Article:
The Dish

Food Shops

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Nadège is opening a new patisserie in the PATH

(Image: Renée Suen)

(Image: Renée Suen)

Pastry chef Nadège Nourian’s modern French bakery already has storefronts on Rosedale’s retail row and West Queen West, so the location of this upcoming shop makes perfect sense. The next Nadège outlet will be situated in the middle of the PATH, beneath the busy Richmond-Adelaide Centre, where daytime tower dwellers will find all the stuff that’s made the business such a success: sweet and savoury pastries, sandwiches and rows of multicoloured macarons laid out under glass like edible baubles. The 950-square-foot space won’t have seating, but it will sell plenty of pretty gift boxes, which should come in handy around the holidays (not to mention Administrative Professionals Day in April). The grand opening takes place in mid-November.

The Dish

Food Events

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Feast like a cowboy at Evergreen’s Urban Rodeo

(Images: Urban Rodeo, Edward Pond; Jamie Kennedy, Davida Aronovitch; chicken dish, Renée Suen)

(Images: Urban Rodeo, Edward Pond; Jamie Kennedy, Davida Aronovitch; chicken dish, Renée Suen)

This Saturday, the city’s food lovers will face a difficult choice: spend the night bidding farewell to the three-year-old Toronto Underground Market, or attend the debut of Urban Rodeo and BBQ, a totally new food event hosted by nature-loving non-profit Evergreen (and supported by media partner Toronto Life). The fundraiser will see 40 chefs spread out over 10 culinary stations, each devoted to a different kind of food, including organic chicken from Gilead’s Jamie Kennedy and offal-infused dishes from Buca’s Rob Gentile (other stations include “Wheat,” “Shellfish” and “Pork and Maple”). Best to arrive hungry and take advantage of the themed festivities—mechanical bull rides, lasso lessons, carnival games, music from local blues duo catl and more—before you make the most of your ticket, which includes all you can eat and drink. So, country lovers, ditch the Dakota Tavern for a night and take a rest from the Rock ‘n’ Horse Saloon. The rodeo’s in town.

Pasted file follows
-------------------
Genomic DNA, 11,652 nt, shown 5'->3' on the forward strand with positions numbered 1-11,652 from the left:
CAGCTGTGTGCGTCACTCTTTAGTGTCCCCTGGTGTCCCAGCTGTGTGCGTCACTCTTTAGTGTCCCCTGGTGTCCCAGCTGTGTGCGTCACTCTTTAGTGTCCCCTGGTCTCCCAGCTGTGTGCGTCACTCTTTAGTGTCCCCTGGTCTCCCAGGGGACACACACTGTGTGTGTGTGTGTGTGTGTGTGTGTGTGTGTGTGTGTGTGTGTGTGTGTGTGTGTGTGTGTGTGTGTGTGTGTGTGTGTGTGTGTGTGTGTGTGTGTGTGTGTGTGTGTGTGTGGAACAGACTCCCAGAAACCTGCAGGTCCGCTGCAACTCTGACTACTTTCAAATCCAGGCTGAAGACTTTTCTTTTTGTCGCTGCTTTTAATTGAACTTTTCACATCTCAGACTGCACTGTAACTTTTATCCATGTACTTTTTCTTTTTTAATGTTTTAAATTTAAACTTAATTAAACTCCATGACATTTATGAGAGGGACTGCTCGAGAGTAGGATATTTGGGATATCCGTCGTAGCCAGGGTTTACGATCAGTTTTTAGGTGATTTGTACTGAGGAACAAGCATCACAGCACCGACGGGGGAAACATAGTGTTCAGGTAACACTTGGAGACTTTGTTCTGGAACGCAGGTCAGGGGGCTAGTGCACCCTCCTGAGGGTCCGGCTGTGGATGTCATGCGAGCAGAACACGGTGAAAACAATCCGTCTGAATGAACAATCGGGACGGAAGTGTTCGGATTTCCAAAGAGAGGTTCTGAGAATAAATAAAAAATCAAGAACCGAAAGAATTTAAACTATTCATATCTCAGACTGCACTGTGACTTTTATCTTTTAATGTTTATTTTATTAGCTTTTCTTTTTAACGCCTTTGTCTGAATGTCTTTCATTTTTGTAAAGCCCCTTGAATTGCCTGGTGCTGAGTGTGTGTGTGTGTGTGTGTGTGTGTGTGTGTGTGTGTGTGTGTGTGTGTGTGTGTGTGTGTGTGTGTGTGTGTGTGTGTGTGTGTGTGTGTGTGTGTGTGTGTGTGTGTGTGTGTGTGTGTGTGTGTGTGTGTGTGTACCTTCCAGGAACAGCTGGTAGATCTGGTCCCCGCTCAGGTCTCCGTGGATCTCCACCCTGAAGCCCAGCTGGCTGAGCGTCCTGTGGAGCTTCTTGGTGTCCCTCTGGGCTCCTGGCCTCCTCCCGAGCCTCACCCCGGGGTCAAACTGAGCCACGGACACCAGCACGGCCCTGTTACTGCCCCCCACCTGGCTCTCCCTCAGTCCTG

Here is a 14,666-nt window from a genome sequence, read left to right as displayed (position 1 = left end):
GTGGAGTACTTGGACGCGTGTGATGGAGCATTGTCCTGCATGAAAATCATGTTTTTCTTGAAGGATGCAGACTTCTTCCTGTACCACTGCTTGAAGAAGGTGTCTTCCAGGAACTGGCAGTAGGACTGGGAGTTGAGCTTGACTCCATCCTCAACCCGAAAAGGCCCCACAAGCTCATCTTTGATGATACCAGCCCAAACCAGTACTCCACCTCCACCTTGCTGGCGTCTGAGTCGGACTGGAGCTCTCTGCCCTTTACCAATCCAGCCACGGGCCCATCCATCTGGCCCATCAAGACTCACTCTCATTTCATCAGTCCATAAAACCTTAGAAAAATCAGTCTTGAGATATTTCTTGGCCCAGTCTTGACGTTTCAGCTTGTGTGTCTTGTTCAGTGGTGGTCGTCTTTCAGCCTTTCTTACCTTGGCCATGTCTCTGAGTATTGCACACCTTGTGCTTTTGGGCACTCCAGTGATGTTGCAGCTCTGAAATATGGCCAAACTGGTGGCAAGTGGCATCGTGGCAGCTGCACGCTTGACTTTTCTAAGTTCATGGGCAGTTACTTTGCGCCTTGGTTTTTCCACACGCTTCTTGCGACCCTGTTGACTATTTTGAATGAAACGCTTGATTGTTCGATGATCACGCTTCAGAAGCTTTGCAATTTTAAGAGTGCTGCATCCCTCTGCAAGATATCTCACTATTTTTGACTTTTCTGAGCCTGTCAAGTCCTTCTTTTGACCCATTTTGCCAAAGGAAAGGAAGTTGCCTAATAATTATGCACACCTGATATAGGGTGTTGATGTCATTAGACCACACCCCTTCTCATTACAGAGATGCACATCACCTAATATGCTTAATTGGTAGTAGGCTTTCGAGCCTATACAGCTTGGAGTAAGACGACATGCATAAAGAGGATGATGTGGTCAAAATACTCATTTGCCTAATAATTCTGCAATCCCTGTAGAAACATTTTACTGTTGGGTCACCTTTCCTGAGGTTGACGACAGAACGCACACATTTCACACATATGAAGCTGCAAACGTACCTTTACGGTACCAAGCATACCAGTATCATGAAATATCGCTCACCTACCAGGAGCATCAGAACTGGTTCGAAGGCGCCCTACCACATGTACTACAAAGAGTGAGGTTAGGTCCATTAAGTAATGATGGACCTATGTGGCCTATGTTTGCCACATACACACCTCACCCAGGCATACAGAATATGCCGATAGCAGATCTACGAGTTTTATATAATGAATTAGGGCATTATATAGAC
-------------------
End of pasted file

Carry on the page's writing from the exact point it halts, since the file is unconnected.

Sept. 27. $150 (food & drink incl.). Evergreen Brick Works, 550 Bayview Ave., 416-596-1495, evergreen.ca

The Dish

New Reviews

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Review: Cellar Door brings the urban trattoria experience to Toronto’s outskirts

(Image: Renée Suen)

(Image: Renée Suen)

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Cellar Door 1 star½
3003 Lakeshore Blvd. W., 416-253-0303
Cellar Door 1 star½
3003 Lakeshore Blvd. W., 416-253-0303

Chef Robert Rubino brings the urban trattoria experience—original cocktails, handmade pastas, wood-burning-oven pizza, seasonal ingredients—to Toronto’s ever-expanding outskirts. A colourful caprese salad with orange and red cherry tomatoes and creamy burrata is a lovely starter.